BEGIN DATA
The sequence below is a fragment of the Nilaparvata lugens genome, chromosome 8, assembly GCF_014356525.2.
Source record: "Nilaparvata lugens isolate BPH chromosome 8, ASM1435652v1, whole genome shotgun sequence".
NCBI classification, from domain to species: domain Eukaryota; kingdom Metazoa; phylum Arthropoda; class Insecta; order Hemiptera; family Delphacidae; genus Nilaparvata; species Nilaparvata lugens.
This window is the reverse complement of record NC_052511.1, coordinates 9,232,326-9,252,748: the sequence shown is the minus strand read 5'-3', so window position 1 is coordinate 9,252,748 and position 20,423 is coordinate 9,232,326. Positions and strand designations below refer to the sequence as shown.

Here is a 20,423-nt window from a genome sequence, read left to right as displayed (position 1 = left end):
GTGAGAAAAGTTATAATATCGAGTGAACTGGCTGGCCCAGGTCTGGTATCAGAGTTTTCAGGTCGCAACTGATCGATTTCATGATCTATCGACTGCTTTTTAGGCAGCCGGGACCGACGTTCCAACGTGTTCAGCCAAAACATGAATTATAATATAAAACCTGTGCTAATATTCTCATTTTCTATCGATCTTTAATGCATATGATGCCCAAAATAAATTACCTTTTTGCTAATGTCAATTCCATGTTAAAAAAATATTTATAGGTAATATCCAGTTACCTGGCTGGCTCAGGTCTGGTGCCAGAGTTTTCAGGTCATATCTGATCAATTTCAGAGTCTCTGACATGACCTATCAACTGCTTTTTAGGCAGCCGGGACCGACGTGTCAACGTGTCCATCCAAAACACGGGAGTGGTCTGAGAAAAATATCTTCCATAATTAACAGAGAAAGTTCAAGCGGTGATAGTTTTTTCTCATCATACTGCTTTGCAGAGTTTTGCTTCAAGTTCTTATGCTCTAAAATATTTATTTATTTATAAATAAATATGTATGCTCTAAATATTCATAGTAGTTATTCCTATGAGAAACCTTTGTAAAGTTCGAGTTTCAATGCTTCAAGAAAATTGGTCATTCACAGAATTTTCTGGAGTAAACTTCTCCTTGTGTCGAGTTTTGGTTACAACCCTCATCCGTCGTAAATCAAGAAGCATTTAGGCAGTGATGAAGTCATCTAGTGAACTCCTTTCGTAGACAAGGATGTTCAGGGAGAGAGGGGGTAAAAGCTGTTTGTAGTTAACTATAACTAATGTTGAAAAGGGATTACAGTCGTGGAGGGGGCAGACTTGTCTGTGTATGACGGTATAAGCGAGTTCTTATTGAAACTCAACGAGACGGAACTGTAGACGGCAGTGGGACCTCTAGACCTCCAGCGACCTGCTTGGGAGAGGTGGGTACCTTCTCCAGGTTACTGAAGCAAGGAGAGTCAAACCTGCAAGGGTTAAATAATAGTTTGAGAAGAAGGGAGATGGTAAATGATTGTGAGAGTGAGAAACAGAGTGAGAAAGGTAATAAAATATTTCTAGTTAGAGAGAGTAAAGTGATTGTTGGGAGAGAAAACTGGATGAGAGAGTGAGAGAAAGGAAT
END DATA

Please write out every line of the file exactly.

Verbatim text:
The sequence below is a fragment of the Nilaparvata lugens genome, chromosome 8, assembly GCF_014356525.2.
Source record: "Nilaparvata lugens isolate BPH chromosome 8, ASM1435652v1, whole genome shotgun sequence".
NCBI classification, from domain to species: domain Eukaryota; kingdom Metazoa; phylum Arthropoda; class Insecta; order Hemiptera; family Delphacidae; genus Nilaparvata; species Nilaparvata lugens.
This window is the reverse complement of record NC_052511.1, coordinates 9,232,326-9,252,748: the sequence shown is the minus strand read 5'-3', so window position 1 is coordinate 9,252,748 and position 20,423 is coordinate 9,232,326. Positions and strand designations below refer to the sequence as shown.

Here is a 20,423-nt window from a genome sequence, read left to right as displayed (position 1 = left end):
GTGAGAAAAGTTATAATATCGAGTGAACTGGCTGGCCCAGGTCTGGTATCAGAGTTTTCAGGTCGCAACTGATCGATTTCATGATCTATCGACTGCTTTTTAGGCAGCCGGGACCGACGTTCCAACGTGTTCAGCCAAAACATGAATTATAATATAAAACCTGTGCTAATATTCTCATTTTCTATCGATCTTTAATGCATATGATGCCCAAAATAAATTACCTTTTTGCTAATGTCAATTCCATGTTAAAAAAATATTTATAGGTAATATCCAGTTACCTGGCTGGCTCAGGTCTGGTGCCAGAGTTTTCAGGTCATATCTGATCAATTTCAGAGTCTCTGACATGACCTATCAACTGCTTTTTAGGCAGCCGGGACCGACGTGTCAACGTGTCCATCCAAAACACGGGAGTGGTCTGAGAAAAATATCTTCCATAATTAACAGAGAAAGTTCAAGCGGTGATAGTTTTTTCTCATCATACTGCTTTGCAGAGTTTTGCTTCAAGTTCTTATGCTCTAAAATATTTATTTATTTATAAATAAATATGTATGCTCTAAATATTCATAGTAGTTATTCCTATGAGAAACCTTTGTAAAGTTCGAGTTTCAATGCTTCAAGAAAATTGGTCATTCACAGAATTTTCTGGAGTAAACTTCTCCTTGTGTCGAGTTTTGGTTACAACCCTCATCCGTCGTAAATCAAGAAGCATTTAGGCAGTGATGAAGTCATCTAGTGAACTCCTTTCGTAGACAAGGATGTTCAGGGAGAGAGGGGGTAAAAGCTGTTTGTAGTTAACTATAACTAATGTTGAAAAGGGATTACAGTCGTGGAGGGGGCAGACTTGTCTGTGTATGACGGTATAAGCGAGTTCTTATTGAAACTCAACGAGACGGAACTGTAGACGGCAGTGGGACCTCTAGACCTCCAGCGACCTGCTTGGGAGAGGTGGGTACCTTCTCCAGGTTACTGAAGCAAGGAGAGTCAAACCTGCAAGGGTTAAATAATAGTTTGAGAAGAAGGGAGATGGTAAATGATTGTGAGAGTGAGAAACAGAGTGAGAAAGGTAATAAAATATTTCTAGTTAGAGAGAGTAAAGTGATTGTTGGGAGAGAAAACTGGATGAGAGAGTGAGAGAAAGGAAT